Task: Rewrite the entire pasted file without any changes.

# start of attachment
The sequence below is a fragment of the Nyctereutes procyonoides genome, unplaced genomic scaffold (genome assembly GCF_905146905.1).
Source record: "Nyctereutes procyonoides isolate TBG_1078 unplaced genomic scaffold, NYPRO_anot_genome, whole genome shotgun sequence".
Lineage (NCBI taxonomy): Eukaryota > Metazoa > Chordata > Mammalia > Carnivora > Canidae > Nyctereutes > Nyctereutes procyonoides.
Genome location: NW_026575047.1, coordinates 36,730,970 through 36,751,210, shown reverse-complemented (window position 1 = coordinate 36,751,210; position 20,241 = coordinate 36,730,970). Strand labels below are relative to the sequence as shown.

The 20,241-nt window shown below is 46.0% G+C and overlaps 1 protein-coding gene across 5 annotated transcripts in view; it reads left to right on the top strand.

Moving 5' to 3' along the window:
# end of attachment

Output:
The sequence below is a fragment of the Nyctereutes procyonoides genome, unplaced genomic scaffold (genome assembly GCF_905146905.1).
Source record: "Nyctereutes procyonoides isolate TBG_1078 unplaced genomic scaffold, NYPRO_anot_genome, whole genome shotgun sequence".
Lineage (NCBI taxonomy): Eukaryota > Metazoa > Chordata > Mammalia > Carnivora > Canidae > Nyctereutes > Nyctereutes procyonoides.
Genome location: NW_026575047.1, coordinates 36,730,970 through 36,751,210, shown reverse-complemented (window position 1 = coordinate 36,751,210; position 20,241 = coordinate 36,730,970). Strand labels below are relative to the sequence as shown.

The 20,241-nt window shown below is 46.0% G+C and overlaps 1 protein-coding gene across 5 annotated transcripts in view; it reads left to right on the top strand.

Moving 5' to 3' along the window: